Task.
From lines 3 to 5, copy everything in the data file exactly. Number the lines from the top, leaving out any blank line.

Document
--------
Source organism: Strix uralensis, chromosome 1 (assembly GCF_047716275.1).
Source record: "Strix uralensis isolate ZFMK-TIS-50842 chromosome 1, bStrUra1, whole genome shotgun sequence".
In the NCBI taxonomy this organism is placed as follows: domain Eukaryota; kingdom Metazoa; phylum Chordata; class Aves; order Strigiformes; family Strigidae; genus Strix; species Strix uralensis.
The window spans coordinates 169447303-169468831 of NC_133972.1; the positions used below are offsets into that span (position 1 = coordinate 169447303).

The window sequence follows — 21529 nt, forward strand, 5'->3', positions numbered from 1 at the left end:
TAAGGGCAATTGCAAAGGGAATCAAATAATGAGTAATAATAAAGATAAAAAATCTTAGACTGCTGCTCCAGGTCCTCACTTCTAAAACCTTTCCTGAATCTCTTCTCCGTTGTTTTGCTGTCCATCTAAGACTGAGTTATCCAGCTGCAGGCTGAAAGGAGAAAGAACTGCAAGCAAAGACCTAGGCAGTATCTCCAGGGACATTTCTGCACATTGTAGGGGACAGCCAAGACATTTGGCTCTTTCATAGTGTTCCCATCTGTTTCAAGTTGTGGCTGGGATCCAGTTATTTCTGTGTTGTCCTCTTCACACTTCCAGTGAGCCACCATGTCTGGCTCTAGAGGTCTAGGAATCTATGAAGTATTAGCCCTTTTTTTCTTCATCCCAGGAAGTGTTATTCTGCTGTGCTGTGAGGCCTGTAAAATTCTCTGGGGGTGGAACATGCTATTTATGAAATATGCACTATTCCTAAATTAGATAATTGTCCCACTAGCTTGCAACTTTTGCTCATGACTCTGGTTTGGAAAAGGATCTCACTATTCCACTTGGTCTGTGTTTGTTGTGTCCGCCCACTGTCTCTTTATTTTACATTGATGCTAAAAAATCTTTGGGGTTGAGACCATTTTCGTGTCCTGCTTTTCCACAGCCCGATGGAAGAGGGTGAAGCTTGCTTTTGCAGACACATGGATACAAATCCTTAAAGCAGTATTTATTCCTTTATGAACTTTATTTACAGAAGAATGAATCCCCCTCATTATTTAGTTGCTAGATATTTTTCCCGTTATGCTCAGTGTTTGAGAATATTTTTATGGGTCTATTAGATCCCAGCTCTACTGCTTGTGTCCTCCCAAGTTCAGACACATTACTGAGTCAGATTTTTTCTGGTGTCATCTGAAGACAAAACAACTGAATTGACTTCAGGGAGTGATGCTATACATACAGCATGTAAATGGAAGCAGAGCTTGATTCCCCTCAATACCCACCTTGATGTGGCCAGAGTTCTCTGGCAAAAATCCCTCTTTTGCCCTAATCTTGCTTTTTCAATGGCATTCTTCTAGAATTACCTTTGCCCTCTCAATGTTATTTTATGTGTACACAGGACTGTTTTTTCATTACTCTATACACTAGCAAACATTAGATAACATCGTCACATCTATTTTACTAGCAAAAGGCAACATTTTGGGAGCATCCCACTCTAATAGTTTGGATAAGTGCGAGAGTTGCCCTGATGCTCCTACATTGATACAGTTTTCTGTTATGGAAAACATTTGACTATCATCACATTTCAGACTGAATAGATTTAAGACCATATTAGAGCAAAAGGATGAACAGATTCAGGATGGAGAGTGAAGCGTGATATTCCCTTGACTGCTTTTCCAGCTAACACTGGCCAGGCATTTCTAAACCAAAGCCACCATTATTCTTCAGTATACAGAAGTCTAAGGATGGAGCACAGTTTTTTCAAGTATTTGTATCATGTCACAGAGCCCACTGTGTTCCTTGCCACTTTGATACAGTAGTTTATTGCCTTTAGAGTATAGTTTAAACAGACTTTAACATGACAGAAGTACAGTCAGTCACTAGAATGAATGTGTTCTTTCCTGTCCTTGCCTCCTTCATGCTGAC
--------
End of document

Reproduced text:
In the NCBI taxonomy this organism is placed as follows: domain Eukaryota; kingdom Metazoa; phylum Chordata; class Aves; order Strigiformes; family Strigidae; genus Strix; species Strix uralensis.
The window spans coordinates 169447303-169468831 of NC_133972.1; the positions used below are offsets into that span (position 1 = coordinate 169447303).

The window sequence follows — 21529 nt, forward strand, 5'->3', positions numbered from 1 at the left end: